5 days in Tokyo itinerary
Updated: Sep 2, 2020
There’s an argument to be made that no matter how much time you have available to spend in Tokyo, it will never be quite enough.
One of the world’s great cities, Tokyo is a destination that can legitimately claim to be all things to all people.
Looking for culture? Centuries of history, shrines, temples or museums? Tokyo has you sorted.
Are you a city fan, after coffee shops and great cuisine, modern shopping and just mooching along soaking up the metropolitan vibe? Tokyo is your pal.
Or maybe you’re craving those only-in-Japan experiences, days packed with arcade games and karaoke bars, cyborg wars and J-pop bands, cat cafes or maid cafes? For that, there really is no place better than Tokyo!
Tokyo has something to offer every kind of tourist, and for every budget.
On the other hand, if like us you’re a first-timer to this world-class city, and you’d like an itinerary that samples a little bit of all that amazing Tokyo has to offer but have limited time, then here are some ideas to guide you in what to do during 5 days in one-of-a-kind Tokyo!
Tokyo 5 day itinerary
Arriving at Narita airport after our overnight flight from London, we headed straight for the JR Pass Service Center to activate our JR Passes, and from there we hopped on the next available Narita Express train. Less than an hour later we were in a taxi at Tokyo Station, arriving for around lunchtime at our hotel - the awesome-in-every-way Ritz-Carlton Tokyo.
In total we had set aside 5 days for Tokyo, and this is how we spent them -
Day 1 - Tired after the 12 hour flight, but buzzing from the excitement of finally being in Japan (!) we freshened up briefly before heading out to make the most of the half-day remaining to us. And what is the first thing that two hungry first time visitors to Tokyo want to do? Have ramen for lunch, of course! And what a bowl of noodles it was - the incredible ramen at Afuri in Roppongi, one of our favourite Japanese restaurants, would turn out to be both the first as well as the best ramen of our trip!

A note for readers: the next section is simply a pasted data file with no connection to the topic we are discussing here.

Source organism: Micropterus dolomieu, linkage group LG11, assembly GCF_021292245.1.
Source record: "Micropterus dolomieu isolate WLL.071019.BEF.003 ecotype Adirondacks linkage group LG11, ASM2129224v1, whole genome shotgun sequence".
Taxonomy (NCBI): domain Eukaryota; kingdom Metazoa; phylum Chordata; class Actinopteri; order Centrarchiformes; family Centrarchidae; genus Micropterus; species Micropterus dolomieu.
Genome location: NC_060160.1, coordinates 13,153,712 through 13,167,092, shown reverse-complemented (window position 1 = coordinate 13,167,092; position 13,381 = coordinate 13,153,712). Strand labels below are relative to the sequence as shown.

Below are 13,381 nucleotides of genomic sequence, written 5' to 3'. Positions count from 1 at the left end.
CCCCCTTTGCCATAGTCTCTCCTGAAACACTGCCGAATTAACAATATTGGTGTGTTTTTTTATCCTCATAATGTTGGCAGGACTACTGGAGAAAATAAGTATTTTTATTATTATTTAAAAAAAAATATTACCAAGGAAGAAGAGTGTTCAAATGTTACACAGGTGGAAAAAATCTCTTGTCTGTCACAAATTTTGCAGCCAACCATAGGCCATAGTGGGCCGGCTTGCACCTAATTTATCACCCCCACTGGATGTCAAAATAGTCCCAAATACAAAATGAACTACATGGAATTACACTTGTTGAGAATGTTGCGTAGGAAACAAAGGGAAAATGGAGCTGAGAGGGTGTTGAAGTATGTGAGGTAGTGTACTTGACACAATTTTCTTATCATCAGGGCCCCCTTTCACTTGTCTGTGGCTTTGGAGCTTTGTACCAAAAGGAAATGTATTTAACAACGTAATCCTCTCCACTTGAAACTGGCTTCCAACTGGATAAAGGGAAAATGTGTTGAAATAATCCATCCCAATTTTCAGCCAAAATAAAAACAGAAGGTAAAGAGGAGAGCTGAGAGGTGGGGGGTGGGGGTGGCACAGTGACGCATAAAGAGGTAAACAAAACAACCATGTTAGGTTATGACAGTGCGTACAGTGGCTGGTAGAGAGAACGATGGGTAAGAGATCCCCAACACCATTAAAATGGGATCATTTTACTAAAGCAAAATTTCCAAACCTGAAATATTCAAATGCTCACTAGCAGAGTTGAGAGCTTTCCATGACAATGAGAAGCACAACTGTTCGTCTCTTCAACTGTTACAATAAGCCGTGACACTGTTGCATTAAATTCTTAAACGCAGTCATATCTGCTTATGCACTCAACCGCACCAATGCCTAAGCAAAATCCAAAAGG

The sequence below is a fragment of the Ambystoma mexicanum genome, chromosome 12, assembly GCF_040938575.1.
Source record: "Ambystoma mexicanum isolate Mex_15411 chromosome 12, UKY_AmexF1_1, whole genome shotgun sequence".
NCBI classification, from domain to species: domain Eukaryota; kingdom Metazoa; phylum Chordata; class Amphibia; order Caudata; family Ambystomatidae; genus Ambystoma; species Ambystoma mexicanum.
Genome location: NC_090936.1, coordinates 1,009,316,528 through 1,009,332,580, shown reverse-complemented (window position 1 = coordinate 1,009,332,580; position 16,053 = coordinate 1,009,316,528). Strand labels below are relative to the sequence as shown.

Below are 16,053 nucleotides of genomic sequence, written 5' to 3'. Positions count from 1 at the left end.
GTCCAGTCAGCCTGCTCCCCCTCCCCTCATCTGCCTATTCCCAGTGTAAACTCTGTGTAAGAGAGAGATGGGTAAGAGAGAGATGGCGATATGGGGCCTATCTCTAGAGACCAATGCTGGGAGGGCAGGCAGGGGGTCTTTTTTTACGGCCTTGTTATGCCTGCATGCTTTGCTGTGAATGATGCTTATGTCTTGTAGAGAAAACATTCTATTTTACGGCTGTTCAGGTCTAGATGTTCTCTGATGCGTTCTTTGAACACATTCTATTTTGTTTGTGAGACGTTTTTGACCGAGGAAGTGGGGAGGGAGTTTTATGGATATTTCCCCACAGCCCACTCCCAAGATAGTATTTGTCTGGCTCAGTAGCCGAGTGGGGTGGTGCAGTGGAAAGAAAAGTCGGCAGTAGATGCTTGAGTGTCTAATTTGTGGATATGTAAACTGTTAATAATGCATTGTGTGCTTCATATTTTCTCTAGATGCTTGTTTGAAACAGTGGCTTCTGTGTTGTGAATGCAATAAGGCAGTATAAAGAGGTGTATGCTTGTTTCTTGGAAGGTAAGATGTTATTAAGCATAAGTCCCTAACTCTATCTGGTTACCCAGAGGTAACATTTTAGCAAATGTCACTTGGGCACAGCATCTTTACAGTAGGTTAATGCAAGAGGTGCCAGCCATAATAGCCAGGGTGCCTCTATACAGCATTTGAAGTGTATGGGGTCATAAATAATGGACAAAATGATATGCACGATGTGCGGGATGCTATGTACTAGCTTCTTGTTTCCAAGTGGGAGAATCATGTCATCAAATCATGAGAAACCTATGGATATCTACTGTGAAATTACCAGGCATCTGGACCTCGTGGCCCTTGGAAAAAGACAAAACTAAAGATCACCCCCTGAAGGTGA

From there we spent the rest of the day exploring the districts of Minato and Shibuya on foot. Starting off at the Nezu Museum (worth it in our opinion more for its gorgeous gardens and the accompanying teahouse nestled amongst the trees), we followed that up with a quick (and free!) stop at the Espace Louis Vuitton Tokyo, to check out the latest exhibition in their beautiful art presentation space, and views over the surrounding Omotesando area.
And finally, as the sun was starting to go down, the crazy gloriousness that is Tokyo’s Takeshita-dori! It being a Saturday, we spent a fun half hour jostling the street crowds, ogling the bonkers wares on display and the barmy way many of our fellow street-goers were dressed. An unmissable experience and a great way to finish our first day in this multifaceted city.
Day 2 - We dedicated the second day of our Tokyo itinerary to the northern neighbourhoods of Bunkyo and Taito. Beginning at the lovely Nezu shrine, we had our first experience of a row of red torii gates, shared with surprisingly few other visitors given it was high season in Japan. From there we wandered through Ueno park and the zoo (skipping the panda viewing once we saw the crazy weekend queues) and on to impressive and popular Senso-ji temple, followed by some riverside views of the Tokyo Skytree.
The afternoon was spent wandering down Kappabashi-dori, a street popularly known as 'Kitchen Town' and dedicated almost entirely to the restaurant trade. Queue shops selling the hyper-realistic plastic food so common in Japanese restaurant displays, as well as beautiful artisanal ceramics (check out the gorgeous stoneware and porcelain at Dengama).
And to finish we wandered around the Akihabara district - the neon Electric Town coming alight as night fell, anime and J-Pop bands everywhere. We shopped in the we-sell-literally-everything madness that is the Don Quijote chain store, and had our minds blown by the row after row of zombified gamers in the sensory overload gaming arcades.